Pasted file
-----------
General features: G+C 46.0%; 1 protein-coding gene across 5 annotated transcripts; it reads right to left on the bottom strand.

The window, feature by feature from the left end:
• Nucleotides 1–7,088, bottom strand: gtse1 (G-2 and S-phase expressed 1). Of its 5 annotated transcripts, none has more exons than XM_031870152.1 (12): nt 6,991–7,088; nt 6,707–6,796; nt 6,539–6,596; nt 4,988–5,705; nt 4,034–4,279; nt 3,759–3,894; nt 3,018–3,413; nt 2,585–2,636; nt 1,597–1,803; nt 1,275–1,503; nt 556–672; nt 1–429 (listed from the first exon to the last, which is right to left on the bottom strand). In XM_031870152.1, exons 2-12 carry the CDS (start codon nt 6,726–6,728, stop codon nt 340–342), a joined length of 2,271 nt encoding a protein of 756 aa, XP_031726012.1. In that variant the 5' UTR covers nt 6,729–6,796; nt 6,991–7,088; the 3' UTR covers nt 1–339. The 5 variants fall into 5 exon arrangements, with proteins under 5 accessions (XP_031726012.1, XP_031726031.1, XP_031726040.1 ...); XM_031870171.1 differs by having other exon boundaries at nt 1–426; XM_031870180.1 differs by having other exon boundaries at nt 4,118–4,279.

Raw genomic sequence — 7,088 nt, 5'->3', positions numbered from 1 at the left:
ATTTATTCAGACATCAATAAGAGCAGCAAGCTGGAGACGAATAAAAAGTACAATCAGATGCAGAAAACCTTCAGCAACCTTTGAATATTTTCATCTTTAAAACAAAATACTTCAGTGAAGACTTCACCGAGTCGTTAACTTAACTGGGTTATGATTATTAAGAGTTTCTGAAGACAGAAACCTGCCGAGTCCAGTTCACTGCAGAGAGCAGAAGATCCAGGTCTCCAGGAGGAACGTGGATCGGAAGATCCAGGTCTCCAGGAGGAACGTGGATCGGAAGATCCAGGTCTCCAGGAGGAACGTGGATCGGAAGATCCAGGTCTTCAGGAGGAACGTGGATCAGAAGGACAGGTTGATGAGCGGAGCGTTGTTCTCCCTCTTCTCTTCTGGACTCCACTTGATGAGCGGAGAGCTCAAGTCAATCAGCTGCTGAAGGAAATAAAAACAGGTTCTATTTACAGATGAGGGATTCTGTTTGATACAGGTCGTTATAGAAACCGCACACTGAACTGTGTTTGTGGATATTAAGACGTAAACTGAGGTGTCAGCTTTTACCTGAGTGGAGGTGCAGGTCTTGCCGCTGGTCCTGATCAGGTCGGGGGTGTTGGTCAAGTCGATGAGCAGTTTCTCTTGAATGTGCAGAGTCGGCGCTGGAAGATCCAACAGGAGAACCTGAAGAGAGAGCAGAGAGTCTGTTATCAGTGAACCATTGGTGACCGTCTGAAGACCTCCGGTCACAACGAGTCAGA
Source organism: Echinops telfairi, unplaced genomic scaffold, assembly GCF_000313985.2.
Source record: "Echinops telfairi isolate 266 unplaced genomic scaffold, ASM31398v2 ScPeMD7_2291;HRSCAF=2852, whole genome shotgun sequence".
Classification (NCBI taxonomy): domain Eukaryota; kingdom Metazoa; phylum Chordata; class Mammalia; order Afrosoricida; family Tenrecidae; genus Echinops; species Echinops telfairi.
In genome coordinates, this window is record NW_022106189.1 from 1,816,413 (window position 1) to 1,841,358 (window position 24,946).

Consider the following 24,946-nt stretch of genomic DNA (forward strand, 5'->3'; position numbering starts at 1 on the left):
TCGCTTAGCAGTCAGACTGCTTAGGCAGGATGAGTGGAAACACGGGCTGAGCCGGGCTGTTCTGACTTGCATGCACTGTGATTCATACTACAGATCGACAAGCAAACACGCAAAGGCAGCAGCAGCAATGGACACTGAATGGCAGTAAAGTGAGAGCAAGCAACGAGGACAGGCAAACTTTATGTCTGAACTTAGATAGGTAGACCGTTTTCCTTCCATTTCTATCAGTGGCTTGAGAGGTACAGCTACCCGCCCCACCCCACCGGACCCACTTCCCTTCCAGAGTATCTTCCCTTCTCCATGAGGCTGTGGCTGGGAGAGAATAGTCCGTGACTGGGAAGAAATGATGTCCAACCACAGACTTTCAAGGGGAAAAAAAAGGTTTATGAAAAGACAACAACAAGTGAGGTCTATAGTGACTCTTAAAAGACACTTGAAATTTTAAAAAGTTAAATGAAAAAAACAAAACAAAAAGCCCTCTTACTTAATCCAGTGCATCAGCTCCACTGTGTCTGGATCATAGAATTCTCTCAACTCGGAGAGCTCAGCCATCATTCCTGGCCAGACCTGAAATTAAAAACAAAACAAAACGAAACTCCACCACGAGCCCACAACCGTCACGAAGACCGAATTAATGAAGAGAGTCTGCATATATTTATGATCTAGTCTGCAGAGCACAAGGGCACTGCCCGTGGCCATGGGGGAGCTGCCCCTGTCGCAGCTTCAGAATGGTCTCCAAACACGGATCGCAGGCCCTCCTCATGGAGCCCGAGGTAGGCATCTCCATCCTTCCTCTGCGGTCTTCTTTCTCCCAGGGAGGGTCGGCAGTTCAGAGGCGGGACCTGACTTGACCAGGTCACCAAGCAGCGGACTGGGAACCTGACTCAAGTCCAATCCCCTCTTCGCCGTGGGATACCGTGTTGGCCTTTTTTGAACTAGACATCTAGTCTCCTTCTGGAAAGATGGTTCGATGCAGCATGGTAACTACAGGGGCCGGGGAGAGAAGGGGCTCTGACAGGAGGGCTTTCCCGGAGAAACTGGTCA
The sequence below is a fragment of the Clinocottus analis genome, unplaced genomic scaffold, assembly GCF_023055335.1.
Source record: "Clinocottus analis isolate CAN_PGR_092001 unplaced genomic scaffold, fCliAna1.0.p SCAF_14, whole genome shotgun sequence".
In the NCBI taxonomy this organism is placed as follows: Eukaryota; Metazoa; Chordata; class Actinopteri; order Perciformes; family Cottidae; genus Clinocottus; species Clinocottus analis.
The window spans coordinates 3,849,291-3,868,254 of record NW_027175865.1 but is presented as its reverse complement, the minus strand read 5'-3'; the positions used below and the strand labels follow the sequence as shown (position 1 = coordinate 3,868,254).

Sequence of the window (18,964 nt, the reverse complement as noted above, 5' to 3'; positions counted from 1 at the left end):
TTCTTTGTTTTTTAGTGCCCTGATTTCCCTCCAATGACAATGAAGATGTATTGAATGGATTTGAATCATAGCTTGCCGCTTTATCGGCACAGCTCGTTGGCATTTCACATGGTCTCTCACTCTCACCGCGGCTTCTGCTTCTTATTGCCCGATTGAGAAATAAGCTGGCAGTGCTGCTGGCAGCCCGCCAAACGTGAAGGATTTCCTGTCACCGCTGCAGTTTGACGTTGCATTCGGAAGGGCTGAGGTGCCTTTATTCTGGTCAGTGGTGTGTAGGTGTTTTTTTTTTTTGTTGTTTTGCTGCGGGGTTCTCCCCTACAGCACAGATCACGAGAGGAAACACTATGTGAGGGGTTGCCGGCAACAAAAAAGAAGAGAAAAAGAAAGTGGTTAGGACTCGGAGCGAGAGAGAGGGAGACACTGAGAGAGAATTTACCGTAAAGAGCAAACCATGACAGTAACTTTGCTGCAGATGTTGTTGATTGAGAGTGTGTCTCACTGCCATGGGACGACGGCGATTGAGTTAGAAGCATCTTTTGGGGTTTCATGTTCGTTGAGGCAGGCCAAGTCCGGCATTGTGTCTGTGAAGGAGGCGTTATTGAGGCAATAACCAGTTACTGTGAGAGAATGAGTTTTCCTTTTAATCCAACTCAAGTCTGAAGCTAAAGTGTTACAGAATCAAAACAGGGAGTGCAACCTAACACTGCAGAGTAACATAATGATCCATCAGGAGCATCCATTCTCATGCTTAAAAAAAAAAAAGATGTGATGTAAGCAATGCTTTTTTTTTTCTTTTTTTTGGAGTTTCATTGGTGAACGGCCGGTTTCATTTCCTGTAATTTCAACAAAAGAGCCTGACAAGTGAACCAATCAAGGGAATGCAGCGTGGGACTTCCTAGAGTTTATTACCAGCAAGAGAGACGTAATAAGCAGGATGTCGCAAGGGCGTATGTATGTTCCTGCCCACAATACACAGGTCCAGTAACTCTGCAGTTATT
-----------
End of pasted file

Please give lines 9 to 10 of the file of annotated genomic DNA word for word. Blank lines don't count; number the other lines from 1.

In genome coordinates, this window is record NW_022106189.1 from 1,816,413 (window position 1) to 1,841,358 (window position 24,946).

Consider the following 24,946-nt stretch of genomic DNA (forward strand, 5'->3'; position numbering starts at 1 on the left):